Girl 6

From Wikipedia, the free encyclopedia
  (Redirected from Girl 6 (film))
Jump to: navigation, search
Girl 6
Girl six poster.jpg
Theatrical release poster
Directed by Spike Lee
Produced by Spike Lee
Written by Suzan-Lori Parks
Music by Prince
Cinematography Malik Hassan Sayeed
Edited by Sam Pollard
Distributed by 20th Century Fox
Release date
March 22, 1996
Running time
108 minutes
Country United States
Language English
Budget $12 million
Box office $4 million

Girl 6 is a 1996 American comedy-drama film by director Spike Lee about a phone sex operator. Theresa Randle played the title character, and playwright Suzan-Lori Parks wrote the screenplay. The soundtrack is composed entirely of songs written by Prince. The film was screened in the Un Certain Regard section at the 1996 Cannes Film Festival.[1] Directors Quentin Tarantino and Ron Silver make cameo appearances as film directors at a pair of interesting auditions. It is the first film directed by Lee in which he did not write the screenplay.


Judy (Theresa Randle) is at an audition with Quentin Tarantino. Tarantino reveals that the film Judy is auditioning for is "the greatest romantic, African-American film ever made. Directed by me, of course" and is requested to remove her blouse so "Q.T." and his assistant can see her breasts. She reluctantly complies, but walks out of the audition.

Her agent (John Turturro) is furious. Having worked hard to get Judy her audition with such a prestigious director, he quickly and angrily drops her from his roster of clients. Her melodramatic acting coach (Susan Batson) is also extremely displeased. When Judy tells her why she did not go through with the audition, the acting coach still does not see any reason why Judy should have walked out. This, topped with the fact that Judy has not paid her rent in a very long while, forces her to drop Judy from her roster of clients as well.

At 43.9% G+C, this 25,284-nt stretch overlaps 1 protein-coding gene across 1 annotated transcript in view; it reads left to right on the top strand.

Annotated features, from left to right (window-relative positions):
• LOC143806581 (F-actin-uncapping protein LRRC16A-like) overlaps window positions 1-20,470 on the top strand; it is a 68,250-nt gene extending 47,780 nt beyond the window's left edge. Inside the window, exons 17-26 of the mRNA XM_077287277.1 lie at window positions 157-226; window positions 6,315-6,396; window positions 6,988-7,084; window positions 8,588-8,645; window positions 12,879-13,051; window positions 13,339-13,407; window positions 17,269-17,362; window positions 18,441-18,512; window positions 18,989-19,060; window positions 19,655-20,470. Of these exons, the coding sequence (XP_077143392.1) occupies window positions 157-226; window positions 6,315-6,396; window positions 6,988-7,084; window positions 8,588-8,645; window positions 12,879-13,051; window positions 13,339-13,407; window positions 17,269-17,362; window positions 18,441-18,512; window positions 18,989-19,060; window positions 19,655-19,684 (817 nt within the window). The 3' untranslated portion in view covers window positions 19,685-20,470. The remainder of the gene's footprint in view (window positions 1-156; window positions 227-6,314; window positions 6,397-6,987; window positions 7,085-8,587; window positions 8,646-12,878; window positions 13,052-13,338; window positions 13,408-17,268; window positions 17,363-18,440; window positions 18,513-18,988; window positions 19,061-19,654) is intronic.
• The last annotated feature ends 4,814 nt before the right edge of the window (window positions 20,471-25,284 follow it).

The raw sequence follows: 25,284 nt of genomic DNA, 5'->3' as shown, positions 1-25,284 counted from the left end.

Now unable to secure acting work, Judy must find a way to make ends meet. She tries a number of jobs: passing out fliers, waiting tables at a club, and working as an extra on a movie set. She checks the circulars for wanted ads, and seeing "friendly phone line", as well as, "mo money, mo money, mo money". She circles them both.

At what turns out to be a phone sex office, Judy meets her new boss, Lil (Jenifer Lewis), who seems to be an assertive but friendly woman. The two click and the audition goes over just fine. Judy attends another interview, at a strip club/phone sex line with a relaxed boss (Madonna), that would have fewer restrictions on her, but required she have her own private telephone line. She decides to stick to her original application with Lil.

Throughout the film, the phone sex line, having been secured at Lil's company, begins to take its mental toll on Judy, the newly christened Girl 6. She trusts her clients too much at times, and even agrees to meet one of her callers at one point, but he never shows, leaving her on a bench alone. It is visible to everybody, especially Lil and her neighbor and confidant Jimmy (Spike Lee), that Judy is having a breakdown. She experiences a dark sequence in which she enters a snuff fantasy with a caller (Michael Imperioli), who frighteningly seems to know where she lives. She decides that it is time to leave the phone sex career behind and move to Los Angeles for her acting career.

Judy attends another audition which parallels her experience with Tarantino. She again walks out. However, this time, still as "Girl 6", Judy has reclaimed her dignity.



Girl 6 earned mostly mixed-to-negative reviews during its release and currently holds a 33% rating on Rotten Tomatoes based on 33 reviews.[2][3]

Box office[edit]

The film was not a box office success.[4]

Home media[edit]

In 2006, Girl 6 saw DVD release on its 10th anniversary through Anchor Bay Entertainment. Special features include a "making of" featurette and a reel of behind-the-scenes footage. There is no commentary track. In commemoration of its 10th anniversary, the film also saw frequent rotation in 2006 on HBO along with other Spike Lee films like Malcolm X and She Hate Me.



  1. ^ "Festival de Cannes: Girl 6". Archived from the original on 2012-06-25. Retrieved 2009-09-20. 
  2. ^ Maslin, Janet (1996-03-22). "Movie Review - Girl 6 - FILM REVIEW;Finding a Career in Telephone Sex". The New York Times. Retrieved 2012-10-02. 
  3. ^ "Variety Reviews - Girl 6 - Film Reviews - - Review by Variety Staff". Variety. 1995-12-31. Retrieved 2012-10-02. 
  4. ^ "Weekend Box Office". Los Angeles Times. 1996-03-26. Retrieved 2012-10-02. 

External links[edit]